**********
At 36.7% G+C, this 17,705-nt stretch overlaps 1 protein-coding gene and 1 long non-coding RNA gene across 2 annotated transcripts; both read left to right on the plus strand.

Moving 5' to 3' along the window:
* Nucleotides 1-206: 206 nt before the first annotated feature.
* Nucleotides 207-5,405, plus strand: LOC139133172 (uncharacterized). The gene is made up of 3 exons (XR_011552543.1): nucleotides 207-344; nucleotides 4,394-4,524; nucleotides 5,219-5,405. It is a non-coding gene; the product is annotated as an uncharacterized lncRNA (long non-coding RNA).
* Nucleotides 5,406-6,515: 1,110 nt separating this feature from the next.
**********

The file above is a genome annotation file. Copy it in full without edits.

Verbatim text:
At 36.7% G+C, this 17,705-nt stretch overlaps 1 protein-coding gene and 1 long non-coding RNA gene across 2 annotated transcripts; both read left to right on the plus strand.

Moving 5' to 3' along the window:
* Nucleotides 1-206: 206 nt before the first annotated feature.
* Nucleotides 207-5,405, plus strand: LOC139133172 (uncharacterized). The gene is made up of 3 exons (XR_011552543.1): nucleotides 207-344; nucleotides 4,394-4,524; nucleotides 5,219-5,405. It is a non-coding gene; the product is annotated as an uncharacterized lncRNA (long non-coding RNA).
* Nucleotides 5,406-6,515: 1,110 nt separating this feature from the next.